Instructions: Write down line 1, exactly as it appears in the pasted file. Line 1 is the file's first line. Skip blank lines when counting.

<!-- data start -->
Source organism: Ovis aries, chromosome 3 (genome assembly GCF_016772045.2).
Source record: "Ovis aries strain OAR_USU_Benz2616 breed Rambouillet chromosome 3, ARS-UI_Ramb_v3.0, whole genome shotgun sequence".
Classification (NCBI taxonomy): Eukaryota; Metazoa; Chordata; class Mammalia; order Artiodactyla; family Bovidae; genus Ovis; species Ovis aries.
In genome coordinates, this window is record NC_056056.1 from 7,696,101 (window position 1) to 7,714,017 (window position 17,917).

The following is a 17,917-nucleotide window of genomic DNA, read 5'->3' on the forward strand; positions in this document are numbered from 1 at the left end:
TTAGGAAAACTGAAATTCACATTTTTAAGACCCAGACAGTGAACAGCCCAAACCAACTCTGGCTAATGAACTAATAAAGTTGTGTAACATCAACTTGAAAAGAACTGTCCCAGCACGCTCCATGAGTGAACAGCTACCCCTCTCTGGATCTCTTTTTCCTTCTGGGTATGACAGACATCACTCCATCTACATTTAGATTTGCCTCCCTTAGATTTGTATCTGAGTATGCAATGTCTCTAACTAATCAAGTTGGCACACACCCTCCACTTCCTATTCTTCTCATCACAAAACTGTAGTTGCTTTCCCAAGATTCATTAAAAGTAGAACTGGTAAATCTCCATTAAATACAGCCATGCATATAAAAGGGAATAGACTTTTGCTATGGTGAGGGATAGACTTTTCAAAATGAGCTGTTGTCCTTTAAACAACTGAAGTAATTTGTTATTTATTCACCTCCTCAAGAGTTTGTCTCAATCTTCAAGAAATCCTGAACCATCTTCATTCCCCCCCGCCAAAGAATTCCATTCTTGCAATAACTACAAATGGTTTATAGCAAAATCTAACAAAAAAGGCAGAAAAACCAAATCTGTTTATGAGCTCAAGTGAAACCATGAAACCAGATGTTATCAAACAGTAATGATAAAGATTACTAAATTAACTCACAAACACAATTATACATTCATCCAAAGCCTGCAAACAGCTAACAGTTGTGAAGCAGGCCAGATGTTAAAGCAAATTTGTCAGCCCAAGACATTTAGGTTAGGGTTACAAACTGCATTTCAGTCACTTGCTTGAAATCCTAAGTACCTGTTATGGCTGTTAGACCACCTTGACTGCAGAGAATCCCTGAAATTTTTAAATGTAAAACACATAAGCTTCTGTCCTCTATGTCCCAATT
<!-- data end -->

Source organism: Ovis aries, chromosome 3 (genome assembly GCF_016772045.2).